My God, my God, Why … Here, we note that Jesus, far from actually asking a question, is actually quoting Psalm 22.1. That psalm takes the form of a lament. And, like a Shakespearean sonnet that has a certain rhythm and rhyme scheme, the Hebrew lament has a required shape that includes: a cry for help, a formal complaint, a confession of trust, a formal petition, a motivational element, a curse on enemies and concluding praise.

When Jesus quotes the cry for help from Psalm 22, he is referencing the psalm in its entirety. The psalm ends, amidst other declarations of triumph: … before him shall bow all who go down to the dust, even the one who could not keep himself alive. Posterity shall serve him; it shall be told of the Lord to the coming generation; they shall come and proclaim his righteousness to a people yet unborn that he has done it. 

In this Word from the cross, Jesus is identifying with those He came to save. This is not, in very fact, a question but a declaration of triumph!

And yet, there is real anguish at the cross. My God, my God, why have you forsaken me?  Even more than unsurpassed physical anguish, there is unparalleled spiritual anguish as the wrath of the Father falls on the Son bringing about separation.

The forsakenness language describes this separation. Now, we find ourselves in the language of the Day of Atonement, originating in Leviticus 16. On that high day of Israel’s sacrificial year, the high priest entered the most holy place. He entered the presence of God to open the holy place, to bring cleansing and to provide final purification for any sins yet uncovered by sacrifice. As part of the sacrifice a “scapegoat” would be banished to carry the sins of the people outside the camp. To be “forsaken” is to be as the scapegoat who carried the sins of the people outside the camp. He made him who had no sin to be sin on our behalf, so that we might become the righteousness of God in him (2 Corinthians 5.21). This is Jesus’ work for us. As the goat identified with the people of Israel in their sin, so Jesus identifies with us at the cross. Forsaken!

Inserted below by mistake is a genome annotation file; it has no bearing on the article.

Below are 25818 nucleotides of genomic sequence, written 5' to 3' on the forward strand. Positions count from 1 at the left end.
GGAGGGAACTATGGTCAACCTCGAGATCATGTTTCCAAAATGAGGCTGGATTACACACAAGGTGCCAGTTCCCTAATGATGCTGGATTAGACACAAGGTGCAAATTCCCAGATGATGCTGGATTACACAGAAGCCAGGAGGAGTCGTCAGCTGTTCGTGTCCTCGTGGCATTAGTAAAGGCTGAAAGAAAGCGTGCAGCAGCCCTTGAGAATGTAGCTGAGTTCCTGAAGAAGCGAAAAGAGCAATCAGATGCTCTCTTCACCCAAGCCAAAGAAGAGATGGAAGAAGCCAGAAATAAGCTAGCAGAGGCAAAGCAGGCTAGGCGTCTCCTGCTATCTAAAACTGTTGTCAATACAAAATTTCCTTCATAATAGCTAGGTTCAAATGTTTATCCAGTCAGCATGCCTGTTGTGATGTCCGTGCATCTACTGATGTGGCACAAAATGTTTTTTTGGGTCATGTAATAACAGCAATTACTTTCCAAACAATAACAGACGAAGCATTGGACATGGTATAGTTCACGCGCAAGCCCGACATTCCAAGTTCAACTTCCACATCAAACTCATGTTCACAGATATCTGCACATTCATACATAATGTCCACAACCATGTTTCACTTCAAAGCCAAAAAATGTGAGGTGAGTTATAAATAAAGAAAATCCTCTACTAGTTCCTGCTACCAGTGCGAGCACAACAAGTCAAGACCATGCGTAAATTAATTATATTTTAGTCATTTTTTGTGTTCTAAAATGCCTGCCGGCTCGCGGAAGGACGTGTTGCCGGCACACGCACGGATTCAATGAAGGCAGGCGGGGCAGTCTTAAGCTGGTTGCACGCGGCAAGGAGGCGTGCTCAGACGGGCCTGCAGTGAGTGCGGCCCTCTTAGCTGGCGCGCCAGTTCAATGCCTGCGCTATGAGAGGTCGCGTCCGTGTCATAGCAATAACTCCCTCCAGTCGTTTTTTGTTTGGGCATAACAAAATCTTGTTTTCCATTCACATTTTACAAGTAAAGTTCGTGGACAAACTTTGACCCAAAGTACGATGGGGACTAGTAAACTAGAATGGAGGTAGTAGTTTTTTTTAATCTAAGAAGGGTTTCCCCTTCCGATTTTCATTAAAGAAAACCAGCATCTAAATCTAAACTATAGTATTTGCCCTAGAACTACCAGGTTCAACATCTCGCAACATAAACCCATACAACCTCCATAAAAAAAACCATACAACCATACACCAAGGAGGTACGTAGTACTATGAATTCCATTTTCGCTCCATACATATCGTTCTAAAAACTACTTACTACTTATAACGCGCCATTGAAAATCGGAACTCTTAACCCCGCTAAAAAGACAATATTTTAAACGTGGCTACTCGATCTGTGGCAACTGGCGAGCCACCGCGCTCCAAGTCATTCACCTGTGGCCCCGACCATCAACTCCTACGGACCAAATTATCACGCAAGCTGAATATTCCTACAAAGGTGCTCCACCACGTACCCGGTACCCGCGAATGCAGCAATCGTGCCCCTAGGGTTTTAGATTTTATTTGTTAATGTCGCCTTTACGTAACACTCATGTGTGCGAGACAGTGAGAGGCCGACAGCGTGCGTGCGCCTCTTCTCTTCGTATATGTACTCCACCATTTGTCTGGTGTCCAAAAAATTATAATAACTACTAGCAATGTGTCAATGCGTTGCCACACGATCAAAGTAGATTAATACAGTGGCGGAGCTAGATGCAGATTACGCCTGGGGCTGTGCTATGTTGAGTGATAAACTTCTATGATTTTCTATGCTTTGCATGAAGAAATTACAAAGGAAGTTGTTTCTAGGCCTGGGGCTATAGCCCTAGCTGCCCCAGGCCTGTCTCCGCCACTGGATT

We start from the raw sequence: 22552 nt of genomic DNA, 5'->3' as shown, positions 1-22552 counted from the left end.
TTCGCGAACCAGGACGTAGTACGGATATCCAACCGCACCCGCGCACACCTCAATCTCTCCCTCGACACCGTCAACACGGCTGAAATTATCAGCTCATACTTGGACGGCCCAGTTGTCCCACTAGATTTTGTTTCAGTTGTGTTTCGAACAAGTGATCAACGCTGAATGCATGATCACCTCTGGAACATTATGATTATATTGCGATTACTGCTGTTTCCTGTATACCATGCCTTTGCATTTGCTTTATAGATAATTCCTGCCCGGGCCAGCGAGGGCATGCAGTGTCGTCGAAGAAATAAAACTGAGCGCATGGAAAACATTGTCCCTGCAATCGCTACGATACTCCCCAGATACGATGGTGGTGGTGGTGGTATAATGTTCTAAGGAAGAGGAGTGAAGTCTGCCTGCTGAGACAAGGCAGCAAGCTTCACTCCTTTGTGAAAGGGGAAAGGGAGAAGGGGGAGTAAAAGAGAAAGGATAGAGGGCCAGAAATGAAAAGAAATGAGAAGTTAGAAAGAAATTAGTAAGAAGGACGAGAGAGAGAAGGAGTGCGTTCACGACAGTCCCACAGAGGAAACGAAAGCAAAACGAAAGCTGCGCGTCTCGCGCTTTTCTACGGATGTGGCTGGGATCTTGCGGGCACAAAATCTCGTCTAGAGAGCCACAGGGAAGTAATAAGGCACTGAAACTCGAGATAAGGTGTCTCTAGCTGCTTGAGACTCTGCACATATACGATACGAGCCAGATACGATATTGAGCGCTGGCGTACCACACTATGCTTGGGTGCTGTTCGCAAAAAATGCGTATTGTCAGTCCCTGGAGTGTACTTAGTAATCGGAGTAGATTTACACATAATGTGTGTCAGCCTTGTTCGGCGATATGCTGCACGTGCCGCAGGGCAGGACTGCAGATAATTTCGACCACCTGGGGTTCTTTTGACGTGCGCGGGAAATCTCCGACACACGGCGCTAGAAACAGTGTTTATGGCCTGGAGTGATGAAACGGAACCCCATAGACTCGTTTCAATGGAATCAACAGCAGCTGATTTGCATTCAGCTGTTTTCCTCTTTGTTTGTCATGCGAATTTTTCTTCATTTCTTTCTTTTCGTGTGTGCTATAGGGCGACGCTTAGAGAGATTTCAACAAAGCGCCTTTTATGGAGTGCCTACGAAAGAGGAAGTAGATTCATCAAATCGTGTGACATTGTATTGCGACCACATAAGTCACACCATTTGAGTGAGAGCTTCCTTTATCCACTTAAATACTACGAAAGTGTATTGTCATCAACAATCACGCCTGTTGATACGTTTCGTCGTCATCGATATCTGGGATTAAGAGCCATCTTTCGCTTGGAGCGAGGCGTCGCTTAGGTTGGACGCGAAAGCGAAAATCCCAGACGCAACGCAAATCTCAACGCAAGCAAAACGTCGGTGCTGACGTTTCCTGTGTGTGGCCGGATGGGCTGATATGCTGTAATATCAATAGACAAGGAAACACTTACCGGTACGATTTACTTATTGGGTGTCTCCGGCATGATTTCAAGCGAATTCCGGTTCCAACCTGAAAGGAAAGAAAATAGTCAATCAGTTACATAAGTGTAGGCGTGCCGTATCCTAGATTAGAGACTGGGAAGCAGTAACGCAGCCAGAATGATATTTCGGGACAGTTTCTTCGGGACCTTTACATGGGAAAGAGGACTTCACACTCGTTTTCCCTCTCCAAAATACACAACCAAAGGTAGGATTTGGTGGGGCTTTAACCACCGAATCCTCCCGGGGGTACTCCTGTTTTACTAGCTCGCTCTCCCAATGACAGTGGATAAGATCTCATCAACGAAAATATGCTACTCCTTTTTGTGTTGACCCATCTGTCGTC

What do we make of this? We see in this Last Word from the cross that Jesus laments his rejection by the Father in order to identify with those he had come to save.

It’s all horrific! And, by any account but God’s, wrong! But it’s the sacrifice God, in the Person of Jesus, could and did make for us … Praise Him! And, when we consider this Word of Christ, we come to God as One who is not unloving, distant, weak or small. We prepare ourselves for Sunday by enriching our understanding of the death of Christ when we will say, “He is risen! … He is risen, indeed!”



Undivided: 1 Corinthians 11.27-34

This week I picked up the phone. I picked up the phone over a matter that happened years ago—two people following Jesus, serving well and hard. Wires were crossed. Feelings were hurt. It happens. Was there sin? Maybe not, but there was division.